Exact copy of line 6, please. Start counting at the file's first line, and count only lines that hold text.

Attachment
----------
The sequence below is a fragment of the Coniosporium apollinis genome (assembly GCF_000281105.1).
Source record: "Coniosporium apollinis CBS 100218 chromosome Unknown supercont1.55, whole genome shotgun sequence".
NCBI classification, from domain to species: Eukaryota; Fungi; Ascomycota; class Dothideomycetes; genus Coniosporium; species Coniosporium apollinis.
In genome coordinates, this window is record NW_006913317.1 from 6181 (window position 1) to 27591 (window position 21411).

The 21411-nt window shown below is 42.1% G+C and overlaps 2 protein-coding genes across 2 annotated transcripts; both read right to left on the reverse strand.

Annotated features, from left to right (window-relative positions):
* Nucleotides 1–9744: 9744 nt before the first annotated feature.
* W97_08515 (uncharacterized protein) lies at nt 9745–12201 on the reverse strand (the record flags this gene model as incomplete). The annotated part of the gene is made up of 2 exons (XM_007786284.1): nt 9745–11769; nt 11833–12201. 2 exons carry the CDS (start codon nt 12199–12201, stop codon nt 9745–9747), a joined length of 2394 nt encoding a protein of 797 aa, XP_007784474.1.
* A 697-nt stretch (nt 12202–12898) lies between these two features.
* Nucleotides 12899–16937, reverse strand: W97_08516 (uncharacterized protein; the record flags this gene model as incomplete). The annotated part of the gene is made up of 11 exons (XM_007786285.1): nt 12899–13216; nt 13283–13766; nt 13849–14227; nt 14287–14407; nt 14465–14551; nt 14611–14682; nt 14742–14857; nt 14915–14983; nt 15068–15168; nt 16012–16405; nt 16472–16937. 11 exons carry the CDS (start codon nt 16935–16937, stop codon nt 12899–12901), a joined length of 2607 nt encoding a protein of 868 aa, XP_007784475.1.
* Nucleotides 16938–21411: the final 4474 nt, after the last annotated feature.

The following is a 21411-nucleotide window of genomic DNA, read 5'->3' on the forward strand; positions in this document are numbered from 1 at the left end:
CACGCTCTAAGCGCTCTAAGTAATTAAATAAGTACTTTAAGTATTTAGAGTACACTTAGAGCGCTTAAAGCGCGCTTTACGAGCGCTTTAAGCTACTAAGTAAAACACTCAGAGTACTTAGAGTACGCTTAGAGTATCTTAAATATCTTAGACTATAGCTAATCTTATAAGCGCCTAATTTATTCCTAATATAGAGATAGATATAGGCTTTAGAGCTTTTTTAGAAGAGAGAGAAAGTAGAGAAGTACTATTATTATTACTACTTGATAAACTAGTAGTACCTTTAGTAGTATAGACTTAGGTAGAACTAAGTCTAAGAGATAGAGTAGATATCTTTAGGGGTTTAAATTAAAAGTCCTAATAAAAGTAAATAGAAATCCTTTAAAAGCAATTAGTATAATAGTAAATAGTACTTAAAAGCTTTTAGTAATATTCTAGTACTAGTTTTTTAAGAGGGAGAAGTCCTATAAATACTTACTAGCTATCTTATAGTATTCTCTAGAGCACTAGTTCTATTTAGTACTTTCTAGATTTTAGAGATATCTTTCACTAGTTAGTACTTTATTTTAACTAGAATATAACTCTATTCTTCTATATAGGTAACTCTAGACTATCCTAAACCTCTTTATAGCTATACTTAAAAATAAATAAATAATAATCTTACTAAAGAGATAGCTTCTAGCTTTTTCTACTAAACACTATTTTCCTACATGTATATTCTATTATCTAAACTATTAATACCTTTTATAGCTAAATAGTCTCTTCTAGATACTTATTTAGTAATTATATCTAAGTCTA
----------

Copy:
Annotated features, from left to right (window-relative positions):